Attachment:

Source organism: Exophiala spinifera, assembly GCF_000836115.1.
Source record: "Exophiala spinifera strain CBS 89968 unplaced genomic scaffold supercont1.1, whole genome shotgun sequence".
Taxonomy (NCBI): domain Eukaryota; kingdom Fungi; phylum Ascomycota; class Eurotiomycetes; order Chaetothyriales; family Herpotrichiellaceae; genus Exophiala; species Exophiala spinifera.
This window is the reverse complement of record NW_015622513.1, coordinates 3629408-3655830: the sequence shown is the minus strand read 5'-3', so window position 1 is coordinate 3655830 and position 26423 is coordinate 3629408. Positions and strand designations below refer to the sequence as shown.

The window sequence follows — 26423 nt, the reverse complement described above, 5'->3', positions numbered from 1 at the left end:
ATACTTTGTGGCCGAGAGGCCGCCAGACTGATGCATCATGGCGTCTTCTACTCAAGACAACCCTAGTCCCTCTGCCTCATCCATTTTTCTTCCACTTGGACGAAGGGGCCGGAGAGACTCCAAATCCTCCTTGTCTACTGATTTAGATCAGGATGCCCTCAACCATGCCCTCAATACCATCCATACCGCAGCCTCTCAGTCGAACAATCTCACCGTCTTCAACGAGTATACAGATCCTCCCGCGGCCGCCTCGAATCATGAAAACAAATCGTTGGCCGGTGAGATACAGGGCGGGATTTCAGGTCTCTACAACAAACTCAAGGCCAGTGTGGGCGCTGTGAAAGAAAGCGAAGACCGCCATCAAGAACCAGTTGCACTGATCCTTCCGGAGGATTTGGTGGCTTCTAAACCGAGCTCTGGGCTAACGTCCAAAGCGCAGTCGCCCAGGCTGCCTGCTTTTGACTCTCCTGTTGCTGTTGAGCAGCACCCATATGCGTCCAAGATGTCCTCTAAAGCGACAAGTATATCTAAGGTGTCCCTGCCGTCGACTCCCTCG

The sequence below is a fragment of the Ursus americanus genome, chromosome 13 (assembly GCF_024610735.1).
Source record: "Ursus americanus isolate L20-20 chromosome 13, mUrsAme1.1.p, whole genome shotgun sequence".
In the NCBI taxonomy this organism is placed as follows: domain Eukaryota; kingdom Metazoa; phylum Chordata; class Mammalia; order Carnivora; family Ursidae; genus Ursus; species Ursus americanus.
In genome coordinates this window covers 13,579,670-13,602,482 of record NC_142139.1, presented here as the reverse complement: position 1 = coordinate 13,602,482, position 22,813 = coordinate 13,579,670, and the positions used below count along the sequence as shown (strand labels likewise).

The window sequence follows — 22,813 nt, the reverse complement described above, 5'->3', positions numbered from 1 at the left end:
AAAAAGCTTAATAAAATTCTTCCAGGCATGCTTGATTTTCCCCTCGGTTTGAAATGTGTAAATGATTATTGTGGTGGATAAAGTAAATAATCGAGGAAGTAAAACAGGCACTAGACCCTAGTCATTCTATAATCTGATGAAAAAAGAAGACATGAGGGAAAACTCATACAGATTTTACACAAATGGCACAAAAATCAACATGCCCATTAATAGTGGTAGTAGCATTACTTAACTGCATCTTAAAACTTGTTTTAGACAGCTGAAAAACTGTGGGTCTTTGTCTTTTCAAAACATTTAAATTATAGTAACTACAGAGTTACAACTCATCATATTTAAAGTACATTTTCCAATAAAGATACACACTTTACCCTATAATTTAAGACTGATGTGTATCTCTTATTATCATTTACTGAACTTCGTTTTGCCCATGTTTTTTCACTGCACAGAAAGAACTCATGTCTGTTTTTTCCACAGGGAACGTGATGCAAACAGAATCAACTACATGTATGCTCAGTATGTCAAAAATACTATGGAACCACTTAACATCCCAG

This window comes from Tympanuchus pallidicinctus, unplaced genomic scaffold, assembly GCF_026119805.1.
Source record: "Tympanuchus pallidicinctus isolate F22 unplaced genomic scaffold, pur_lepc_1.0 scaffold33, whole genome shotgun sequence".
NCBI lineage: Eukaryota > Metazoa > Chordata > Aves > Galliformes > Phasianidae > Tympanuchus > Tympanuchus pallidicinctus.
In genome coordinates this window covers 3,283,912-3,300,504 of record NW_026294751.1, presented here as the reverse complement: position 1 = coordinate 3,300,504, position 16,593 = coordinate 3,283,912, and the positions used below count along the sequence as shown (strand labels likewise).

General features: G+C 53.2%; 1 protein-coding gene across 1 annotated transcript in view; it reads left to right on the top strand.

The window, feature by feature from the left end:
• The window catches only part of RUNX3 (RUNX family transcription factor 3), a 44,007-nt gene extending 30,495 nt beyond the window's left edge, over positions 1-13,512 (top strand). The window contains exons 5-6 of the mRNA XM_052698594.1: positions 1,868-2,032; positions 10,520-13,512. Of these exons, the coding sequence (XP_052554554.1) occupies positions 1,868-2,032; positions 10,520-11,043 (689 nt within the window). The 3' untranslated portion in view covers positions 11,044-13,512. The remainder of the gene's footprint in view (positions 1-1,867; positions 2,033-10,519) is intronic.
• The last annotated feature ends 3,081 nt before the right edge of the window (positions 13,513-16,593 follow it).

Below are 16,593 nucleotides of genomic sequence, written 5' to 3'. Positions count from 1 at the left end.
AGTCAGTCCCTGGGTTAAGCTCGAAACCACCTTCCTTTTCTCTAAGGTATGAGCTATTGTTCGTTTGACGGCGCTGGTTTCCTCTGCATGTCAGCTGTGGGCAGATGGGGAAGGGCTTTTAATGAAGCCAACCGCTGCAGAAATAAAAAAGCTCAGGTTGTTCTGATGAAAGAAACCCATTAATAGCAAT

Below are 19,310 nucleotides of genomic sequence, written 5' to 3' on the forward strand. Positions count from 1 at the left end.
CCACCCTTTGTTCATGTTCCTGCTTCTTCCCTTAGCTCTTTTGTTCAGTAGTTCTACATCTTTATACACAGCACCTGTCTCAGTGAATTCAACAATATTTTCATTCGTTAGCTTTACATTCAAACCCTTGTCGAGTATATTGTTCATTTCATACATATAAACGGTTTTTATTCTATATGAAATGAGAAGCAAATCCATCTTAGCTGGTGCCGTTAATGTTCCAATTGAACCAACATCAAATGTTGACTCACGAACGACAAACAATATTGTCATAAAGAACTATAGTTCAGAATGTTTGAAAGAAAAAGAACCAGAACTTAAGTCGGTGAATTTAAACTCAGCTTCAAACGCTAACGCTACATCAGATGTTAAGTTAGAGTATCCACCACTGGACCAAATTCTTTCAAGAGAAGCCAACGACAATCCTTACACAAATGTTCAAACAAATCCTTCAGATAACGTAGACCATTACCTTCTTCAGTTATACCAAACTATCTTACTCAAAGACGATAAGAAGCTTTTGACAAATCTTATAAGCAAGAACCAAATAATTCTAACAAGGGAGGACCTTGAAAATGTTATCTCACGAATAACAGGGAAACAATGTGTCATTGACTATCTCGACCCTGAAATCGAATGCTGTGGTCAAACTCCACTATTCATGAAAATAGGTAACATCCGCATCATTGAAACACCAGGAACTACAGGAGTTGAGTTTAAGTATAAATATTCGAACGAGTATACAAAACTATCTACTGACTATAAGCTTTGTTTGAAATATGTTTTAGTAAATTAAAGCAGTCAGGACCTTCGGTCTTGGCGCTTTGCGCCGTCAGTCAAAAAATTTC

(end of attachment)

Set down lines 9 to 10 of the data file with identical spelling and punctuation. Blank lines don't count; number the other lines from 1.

In the NCBI taxonomy this organism is placed as follows: domain Eukaryota; kingdom Metazoa; phylum Chordata; class Mammalia; order Carnivora; family Ursidae; genus Ursus; species Ursus americanus.
In genome coordinates this window covers 13,579,670-13,602,482 of record NC_142139.1, presented here as the reverse complement: position 1 = coordinate 13,602,482, position 22,813 = coordinate 13,579,670, and the positions used below count along the sequence as shown (strand labels likewise).